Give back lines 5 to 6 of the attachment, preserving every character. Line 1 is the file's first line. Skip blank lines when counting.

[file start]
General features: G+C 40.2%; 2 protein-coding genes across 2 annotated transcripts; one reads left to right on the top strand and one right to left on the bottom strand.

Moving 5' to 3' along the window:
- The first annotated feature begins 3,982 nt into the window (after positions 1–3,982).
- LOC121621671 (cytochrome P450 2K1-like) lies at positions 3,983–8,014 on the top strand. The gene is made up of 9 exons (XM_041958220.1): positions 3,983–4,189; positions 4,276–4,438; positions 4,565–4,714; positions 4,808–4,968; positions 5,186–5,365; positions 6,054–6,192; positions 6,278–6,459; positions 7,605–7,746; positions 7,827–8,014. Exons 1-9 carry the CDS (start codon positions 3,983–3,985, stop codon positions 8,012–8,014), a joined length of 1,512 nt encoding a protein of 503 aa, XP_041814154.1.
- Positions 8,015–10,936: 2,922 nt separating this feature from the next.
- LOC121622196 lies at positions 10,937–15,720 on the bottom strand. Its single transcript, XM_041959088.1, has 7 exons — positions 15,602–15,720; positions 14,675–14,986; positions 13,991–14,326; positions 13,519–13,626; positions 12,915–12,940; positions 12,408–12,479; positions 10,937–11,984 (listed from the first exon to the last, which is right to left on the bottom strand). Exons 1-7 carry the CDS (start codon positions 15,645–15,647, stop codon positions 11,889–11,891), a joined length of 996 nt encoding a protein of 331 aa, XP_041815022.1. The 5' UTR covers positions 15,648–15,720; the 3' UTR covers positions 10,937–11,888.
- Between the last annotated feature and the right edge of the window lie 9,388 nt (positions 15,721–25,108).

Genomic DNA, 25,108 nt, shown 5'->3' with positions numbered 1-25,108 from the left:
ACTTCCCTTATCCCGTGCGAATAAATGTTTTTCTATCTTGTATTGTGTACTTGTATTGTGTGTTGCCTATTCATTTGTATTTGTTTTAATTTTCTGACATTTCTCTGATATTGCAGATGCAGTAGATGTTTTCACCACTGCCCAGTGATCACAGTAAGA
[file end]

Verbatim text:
- Positions 8,015–10,936: 2,922 nt separating this feature from the next.
- LOC121622196 lies at positions 10,937–15,720 on the bottom strand. Its single transcript, XM_041959088.1, has 7 exons — positions 15,602–15,720; positions 14,675–14,986; positions 13,991–14,326; positions 13,519–13,626; positions 12,915–12,940; positions 12,408–12,479; positions 10,937–11,984 (listed from the first exon to the last, which is right to left on the bottom strand). Exons 1-7 carry the CDS (start codon positions 15,645–15,647, stop codon positions 11,889–11,891), a joined length of 996 nt encoding a protein of 331 aa, XP_041815022.1. The 5' UTR covers positions 15,648–15,720; the 3' UTR covers positions 10,937–11,888.